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Russians, Americans Use Internet to Save Sochi’s Stray Dogs

  • James Brooke

Stray dogs are a common sight in Sochi, the Winter Olympics host city.

They are everywhere - begging for food at outdoor restaurants and foraging for food in back yards.

Who let the dogs out?

In recent weeks, an army of 100,000 construction workers went home, but they left behind hundreds of pets and guard dogs.

Nadezhda Maiboroda, who runs PovoDog, a new dog shelter here, said, “All Olympic projects are finished. Builders have gone home. But the dogs [are] still there.

"Really, we have [a] mild climate; for [a] dog to live on the street [is] not a big problem because food is everywhere,” she said of Sochi, a semi-tropical city.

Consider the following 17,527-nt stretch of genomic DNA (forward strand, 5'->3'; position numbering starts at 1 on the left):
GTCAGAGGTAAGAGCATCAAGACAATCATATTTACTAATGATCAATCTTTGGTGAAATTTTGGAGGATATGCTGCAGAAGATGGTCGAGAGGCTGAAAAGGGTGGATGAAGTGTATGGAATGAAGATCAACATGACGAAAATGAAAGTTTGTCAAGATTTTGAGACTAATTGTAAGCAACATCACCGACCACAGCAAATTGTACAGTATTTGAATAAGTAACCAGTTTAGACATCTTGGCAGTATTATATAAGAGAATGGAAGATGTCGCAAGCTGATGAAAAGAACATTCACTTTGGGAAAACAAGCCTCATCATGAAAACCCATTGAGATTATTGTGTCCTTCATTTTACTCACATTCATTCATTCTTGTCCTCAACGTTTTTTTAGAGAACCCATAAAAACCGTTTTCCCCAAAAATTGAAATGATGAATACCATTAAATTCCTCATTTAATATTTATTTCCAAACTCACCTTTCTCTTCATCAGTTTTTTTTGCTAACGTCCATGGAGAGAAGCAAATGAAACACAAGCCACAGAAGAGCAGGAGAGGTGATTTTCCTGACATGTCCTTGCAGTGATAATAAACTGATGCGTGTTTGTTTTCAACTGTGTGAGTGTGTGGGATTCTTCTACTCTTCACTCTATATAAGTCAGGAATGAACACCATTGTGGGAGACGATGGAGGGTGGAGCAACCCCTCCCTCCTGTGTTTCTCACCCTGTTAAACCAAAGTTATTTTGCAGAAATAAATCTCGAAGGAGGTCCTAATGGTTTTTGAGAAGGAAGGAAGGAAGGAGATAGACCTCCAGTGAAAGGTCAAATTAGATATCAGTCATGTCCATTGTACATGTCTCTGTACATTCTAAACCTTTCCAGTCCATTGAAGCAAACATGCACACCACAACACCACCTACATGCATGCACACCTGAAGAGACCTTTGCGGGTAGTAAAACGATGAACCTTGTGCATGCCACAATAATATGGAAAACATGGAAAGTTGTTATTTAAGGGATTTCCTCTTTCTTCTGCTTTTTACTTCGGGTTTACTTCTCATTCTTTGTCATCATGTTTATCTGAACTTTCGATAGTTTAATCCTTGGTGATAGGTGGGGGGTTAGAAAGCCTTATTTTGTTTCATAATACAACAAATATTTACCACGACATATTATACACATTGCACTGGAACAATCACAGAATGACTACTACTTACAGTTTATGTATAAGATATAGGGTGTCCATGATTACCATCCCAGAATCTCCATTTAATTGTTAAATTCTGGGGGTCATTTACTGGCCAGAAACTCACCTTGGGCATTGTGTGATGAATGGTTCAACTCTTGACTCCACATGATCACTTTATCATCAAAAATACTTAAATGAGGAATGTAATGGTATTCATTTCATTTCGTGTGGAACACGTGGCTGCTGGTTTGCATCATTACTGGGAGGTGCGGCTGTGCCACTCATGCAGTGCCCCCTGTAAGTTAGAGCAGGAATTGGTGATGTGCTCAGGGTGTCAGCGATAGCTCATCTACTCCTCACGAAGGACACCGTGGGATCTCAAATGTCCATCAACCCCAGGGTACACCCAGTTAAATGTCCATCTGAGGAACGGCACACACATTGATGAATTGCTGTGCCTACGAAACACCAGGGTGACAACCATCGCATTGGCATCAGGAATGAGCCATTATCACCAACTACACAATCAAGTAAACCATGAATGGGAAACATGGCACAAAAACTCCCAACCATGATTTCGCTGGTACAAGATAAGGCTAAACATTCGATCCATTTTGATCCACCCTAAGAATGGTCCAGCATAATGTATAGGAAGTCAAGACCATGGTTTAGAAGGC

Animal defenders complain that Sochi became the stage for dognapping. In October, the city signed a contract with a company to capture and kill 2,000 stray animals.

“The way the city decided is not helpful - some private company taking dogs from the streets, when there is actually no place to take them. So they just euthanize them,” said Maiboroda.

Fighting back through the Internet, Sochi animal lovers organized car ferries, taking dozens of stray dogs to safety with families in other parts of Russia.

Maiboroda built a dog shelter outside Sochi

Then, Oleg Deripaska, a billionaire dog lover, stepped in to rebuild and fund the shelter. It now houses over 100 dogs.

Sochi’s PovoDog shelter's new Facebook page - asking users, “Do you want to adopt a dog?” - is getting heavy traffic.

Through the Internet, dozens of international adoption requests have come in - 90 percent from the United States.

One American Olympic athlete in Sochi, slopestyle skiing silver medalist Gus Kenworthy, tweeted two photos of Sochi dogs he plans to bring home to friends in Colorado.

At last count, the photo of Kenworthy holding four puppies had been re-tweeted 4,000 times.

Through the Internet, Russians and Americans are pitching in to save the stray dogs of Sochi.

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